Education, Communication and Government Services

The Education, Communication and Governmental Services cluster includes educators, communicators and public relations specialists in the public and private sectors. A wide range of occupations are offered by local, state, national and international agencies.

In the United States between 2020 and 2025, expect an average of 8,400 annual job openings for new college graduates in the Education, Communication and Governmental Services cluster; and 8,700 graduates with degrees and expertise in education, communication and governmental services enter the food agriculture, renewable natural resources and environment workforce. Approximately 14% of all food, agriculture, renewable natural resources and the environment-related position openings are expected to be in Education, Communication and Government Services. Graduates with degrees in food, agriculture, renewable natural resources and the environment will fill 47% (4,100) of the annual openings, with the other 53% (4,600) filled by graduates from allied fields of study.

[Figure 6. Approximately 8,400 Annual Employment Opportunities in Education, Communications and Governmental Services, and a Total of 8,700 Qualified Graduates Entering the Workforce]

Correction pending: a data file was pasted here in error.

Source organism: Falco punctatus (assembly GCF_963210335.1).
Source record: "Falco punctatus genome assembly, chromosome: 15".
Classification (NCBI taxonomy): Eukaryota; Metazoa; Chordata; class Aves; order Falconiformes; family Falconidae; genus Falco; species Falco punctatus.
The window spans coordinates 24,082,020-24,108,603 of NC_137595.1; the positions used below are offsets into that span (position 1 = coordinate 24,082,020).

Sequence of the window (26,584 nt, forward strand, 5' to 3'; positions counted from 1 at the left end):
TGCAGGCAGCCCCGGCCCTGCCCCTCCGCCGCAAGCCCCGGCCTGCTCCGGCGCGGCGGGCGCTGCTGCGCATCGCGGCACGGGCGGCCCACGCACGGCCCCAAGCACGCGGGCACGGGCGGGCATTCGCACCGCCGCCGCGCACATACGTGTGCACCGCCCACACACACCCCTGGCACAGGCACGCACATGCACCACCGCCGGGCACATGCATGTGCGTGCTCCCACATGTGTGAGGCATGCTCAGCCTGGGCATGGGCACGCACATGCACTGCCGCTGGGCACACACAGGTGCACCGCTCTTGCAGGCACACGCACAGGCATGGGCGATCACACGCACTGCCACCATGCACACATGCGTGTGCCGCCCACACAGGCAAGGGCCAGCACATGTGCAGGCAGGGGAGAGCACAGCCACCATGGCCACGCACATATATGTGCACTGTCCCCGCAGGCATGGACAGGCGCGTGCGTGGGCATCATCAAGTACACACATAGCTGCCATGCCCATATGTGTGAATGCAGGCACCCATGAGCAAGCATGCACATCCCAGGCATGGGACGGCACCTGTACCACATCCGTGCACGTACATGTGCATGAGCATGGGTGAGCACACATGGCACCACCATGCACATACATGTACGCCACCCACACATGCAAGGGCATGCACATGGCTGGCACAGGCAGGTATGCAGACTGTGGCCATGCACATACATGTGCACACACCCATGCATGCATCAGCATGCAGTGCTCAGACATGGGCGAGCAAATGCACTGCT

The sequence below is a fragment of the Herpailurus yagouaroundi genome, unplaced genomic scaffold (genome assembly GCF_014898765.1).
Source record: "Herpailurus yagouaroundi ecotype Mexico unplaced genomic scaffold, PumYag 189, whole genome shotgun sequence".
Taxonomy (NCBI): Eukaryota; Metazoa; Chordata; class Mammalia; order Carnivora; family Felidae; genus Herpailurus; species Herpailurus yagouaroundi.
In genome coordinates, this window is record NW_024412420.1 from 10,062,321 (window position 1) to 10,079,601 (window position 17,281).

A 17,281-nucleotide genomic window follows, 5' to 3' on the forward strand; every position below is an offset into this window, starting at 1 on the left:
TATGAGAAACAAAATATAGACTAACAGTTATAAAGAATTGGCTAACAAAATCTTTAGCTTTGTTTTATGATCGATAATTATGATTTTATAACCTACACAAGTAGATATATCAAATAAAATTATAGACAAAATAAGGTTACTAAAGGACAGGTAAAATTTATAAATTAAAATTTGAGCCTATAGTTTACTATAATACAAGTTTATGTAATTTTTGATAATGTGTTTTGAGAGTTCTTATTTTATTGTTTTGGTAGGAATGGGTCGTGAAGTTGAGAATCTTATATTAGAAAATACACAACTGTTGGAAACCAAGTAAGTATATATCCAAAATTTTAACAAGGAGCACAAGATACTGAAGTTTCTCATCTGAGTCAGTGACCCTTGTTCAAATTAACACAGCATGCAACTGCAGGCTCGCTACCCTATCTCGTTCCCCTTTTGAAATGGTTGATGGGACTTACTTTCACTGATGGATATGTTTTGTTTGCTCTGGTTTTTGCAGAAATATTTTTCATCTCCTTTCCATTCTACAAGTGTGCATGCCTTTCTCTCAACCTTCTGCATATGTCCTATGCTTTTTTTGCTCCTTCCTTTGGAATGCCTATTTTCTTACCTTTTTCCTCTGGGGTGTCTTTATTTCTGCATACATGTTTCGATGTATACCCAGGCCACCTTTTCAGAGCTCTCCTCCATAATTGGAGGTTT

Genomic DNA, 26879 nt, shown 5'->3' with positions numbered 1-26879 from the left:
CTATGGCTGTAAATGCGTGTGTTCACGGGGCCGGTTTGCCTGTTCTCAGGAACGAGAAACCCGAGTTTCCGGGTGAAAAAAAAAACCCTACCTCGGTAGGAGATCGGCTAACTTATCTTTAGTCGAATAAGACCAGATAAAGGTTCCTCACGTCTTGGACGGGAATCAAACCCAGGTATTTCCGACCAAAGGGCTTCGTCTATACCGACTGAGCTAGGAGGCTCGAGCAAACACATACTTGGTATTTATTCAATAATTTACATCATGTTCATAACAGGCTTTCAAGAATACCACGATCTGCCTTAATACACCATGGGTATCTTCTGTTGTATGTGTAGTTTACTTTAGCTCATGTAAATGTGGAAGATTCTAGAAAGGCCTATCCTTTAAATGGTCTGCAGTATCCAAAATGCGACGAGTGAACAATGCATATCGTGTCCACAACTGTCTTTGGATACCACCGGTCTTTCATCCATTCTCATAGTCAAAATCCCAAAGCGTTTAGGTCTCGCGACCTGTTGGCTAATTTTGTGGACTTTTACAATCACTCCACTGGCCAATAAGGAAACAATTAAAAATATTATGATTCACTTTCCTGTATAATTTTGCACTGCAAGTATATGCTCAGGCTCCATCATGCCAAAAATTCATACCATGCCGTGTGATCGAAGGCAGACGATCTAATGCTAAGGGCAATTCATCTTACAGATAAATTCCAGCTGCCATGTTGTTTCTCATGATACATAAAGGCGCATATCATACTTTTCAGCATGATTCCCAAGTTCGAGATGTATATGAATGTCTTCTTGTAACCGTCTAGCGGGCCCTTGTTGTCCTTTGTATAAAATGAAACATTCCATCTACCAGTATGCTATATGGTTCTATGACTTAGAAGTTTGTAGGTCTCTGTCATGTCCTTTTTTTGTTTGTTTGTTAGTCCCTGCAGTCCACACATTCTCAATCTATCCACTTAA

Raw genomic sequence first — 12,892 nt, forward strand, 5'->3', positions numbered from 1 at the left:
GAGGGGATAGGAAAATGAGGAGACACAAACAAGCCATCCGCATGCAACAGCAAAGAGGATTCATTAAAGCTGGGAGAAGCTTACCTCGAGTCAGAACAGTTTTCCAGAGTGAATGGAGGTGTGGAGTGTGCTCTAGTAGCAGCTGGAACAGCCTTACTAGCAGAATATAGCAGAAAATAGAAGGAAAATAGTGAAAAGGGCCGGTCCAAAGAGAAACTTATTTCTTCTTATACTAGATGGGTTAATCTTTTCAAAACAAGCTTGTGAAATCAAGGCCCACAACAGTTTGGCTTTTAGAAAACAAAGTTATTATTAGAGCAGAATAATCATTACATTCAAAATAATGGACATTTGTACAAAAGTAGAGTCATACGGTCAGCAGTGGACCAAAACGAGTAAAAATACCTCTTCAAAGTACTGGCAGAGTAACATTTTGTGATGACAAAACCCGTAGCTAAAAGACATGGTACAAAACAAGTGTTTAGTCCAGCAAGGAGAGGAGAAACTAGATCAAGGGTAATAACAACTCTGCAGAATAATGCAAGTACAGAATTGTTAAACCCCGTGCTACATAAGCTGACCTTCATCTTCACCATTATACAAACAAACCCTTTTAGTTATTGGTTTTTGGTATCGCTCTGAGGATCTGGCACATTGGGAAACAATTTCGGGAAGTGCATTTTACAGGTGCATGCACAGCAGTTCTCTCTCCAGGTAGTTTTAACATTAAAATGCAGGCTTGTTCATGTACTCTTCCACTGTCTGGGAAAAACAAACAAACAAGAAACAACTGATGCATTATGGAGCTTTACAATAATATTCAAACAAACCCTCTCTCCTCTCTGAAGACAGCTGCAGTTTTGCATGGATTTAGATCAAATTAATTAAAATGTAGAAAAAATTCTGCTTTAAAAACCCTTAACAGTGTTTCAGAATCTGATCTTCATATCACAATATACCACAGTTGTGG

Figure 6

Observations and Trends

Employment opportunities for agriscience and natural resources teachers at the middle and high school levels will remain strong. At junior and community colleges, expect a favorable employment outlook for agriculture faculty with advanced degrees. At the university-level, faculty appointments in colleges of agriculture and life sciences will likely see more fixed-term and specialty non-tenure appointments in lieu of tenure track positions. University faculty and professorial positions – more specifically, tenure track appointments – may experience relatively slower growth.

Graduates seeking positions in agricultural and natural resources communication will find openings in businesses and agencies but will encounter significant competition from an oversupply of communication graduates from many disciplines. However, communications specialists in agriculture and science should see favorable job markets, especially those with experience in digital and electronic media management. Demand for social media expertise will remain strong.

Expect a need for graduates with expertise in agricultural, natural resources, environmental and rural policy.

Promising employment opportunities are predicted for data scientists and analysts across the social and communication sciences.

A renewed need for extension and outreach educators, extension specialists, and specialists in community and small business engagement is anticipated for rural and urban settings.